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On a multi asian language website, we have some encoding problems.
For exemple, when you receive a email in chinese, on some computer it will appear correctly, but on an other one it will be impossible to read (both computer has the chinese characters encoding implemented, both of them can browse chinese website).
DO you have any website that explain the characters encoding system. I really need to solve this problem. I can't send emailto customer if they can't understand it.
What is the better encoding system we can use (for 7 asian language - Thai, Chinese (sdimplified and traditional), Korean, Indonesian, japanese).
Thnaks a lot
UTF-8 (Unicode) covers most languages and if you create text in Unicode it can be read by a huge range of software...however
some countries hit the Internet in a big way before Unicode was widespread...so they have a lot of people using a different character encoding system for their language...relatively simple examples are shift_JIS in Japan and Windows-1251 in Russia...Chinese is more complicated since Taiwan and Hong Kong generally use different forms of character anyway (simplified and traditional) and developed two separate encoding systems (Big 5 and GB)...of course the mainland generally uses UTF-8 to complete the set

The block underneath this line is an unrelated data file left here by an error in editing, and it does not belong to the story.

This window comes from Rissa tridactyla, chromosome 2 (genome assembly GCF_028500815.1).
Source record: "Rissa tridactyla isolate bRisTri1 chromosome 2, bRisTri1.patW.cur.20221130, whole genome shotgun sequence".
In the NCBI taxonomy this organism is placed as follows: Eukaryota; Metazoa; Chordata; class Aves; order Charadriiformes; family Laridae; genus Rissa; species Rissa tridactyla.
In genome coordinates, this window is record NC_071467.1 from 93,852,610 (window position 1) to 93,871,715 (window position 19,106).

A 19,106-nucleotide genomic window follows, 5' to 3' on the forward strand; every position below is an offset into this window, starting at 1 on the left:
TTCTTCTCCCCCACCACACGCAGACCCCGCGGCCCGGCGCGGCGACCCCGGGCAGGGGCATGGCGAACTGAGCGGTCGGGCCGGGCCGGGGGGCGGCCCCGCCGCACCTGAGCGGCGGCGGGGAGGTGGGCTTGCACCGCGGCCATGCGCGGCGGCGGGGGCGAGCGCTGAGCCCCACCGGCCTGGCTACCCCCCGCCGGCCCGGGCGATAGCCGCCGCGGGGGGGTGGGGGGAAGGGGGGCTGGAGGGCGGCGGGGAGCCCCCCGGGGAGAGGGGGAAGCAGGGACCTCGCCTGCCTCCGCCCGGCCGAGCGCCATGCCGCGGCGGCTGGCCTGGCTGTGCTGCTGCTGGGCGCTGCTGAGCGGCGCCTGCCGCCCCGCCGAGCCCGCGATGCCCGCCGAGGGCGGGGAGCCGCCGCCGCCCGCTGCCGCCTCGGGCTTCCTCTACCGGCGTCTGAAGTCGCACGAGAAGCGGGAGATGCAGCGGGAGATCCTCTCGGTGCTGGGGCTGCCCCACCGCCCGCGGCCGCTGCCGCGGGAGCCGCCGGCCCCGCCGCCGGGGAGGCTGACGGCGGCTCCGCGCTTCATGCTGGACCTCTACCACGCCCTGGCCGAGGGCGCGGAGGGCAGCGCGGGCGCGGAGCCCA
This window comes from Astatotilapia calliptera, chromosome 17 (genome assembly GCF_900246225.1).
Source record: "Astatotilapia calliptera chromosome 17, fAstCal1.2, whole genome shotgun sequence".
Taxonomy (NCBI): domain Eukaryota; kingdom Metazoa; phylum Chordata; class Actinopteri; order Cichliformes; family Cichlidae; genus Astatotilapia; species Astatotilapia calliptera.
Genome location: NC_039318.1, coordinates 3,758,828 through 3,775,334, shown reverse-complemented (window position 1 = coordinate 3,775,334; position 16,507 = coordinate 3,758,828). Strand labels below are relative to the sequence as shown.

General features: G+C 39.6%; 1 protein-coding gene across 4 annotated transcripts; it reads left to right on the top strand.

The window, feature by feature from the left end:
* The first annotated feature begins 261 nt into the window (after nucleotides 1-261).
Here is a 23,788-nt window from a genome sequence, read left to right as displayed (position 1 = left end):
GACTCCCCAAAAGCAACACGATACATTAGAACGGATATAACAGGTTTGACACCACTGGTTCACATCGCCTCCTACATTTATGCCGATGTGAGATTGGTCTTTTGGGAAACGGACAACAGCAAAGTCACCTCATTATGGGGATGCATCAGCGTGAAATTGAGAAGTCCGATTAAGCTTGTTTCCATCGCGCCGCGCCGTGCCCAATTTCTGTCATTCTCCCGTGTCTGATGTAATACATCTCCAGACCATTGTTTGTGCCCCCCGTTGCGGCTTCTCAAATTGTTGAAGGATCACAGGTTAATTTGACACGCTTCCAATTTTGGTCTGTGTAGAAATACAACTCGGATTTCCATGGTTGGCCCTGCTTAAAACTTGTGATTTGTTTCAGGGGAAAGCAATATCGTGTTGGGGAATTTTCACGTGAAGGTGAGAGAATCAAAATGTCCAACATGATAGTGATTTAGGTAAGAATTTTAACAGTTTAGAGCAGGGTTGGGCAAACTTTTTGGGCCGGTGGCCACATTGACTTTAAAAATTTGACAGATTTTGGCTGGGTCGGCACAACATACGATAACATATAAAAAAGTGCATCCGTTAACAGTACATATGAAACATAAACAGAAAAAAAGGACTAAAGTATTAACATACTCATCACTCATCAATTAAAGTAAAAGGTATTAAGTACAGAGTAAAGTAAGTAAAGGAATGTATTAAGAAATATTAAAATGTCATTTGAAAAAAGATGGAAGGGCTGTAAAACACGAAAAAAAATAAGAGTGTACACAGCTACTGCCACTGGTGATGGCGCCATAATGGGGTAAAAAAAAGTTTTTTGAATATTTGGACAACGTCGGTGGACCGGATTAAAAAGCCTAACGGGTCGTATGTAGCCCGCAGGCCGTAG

so...it gets complicated if you want 100% accessibility...you'll need to offer at least two versions of Japanese (though few people now require shift_JIS) and three versions of Chinese
when it comes to email you need to use the standard system for communicating across the language barrier...send in your own language with instruction on how to find an online automatic translation service unless you have staff who can communicate fluently in the relevant language
[edited by: tedster at 12:54 am (utc) on May 11, 2004]
I've read pretty extensively at Jukka Korpela and Alan Wood's site, but it can be such a complex issue, that more perspectives can't hurt.
One more link that I like
it has relatively detailed info on every unicode character and a pretty good search function. It doesn't really have any info that addresses the original poster's question, but I find it a handy resource.
basically you need to look up content negotiation...this will allow a visitor to be directed to a page according to their browser settings...however not everyone will want to read the site in the language they have set the browser to (eg if they are in an Internet cafe, visiting a client/supplier abroad and using their desktop etc)...so ONLY use content negotiation on index.html in each language and direct all internal links to a home page to default.html
use a language switching page that covers all the languages offered...on that you need the two letter language code, the type of encoding, the name of the language in that language and in English, and a short piece of descriptive text as spider food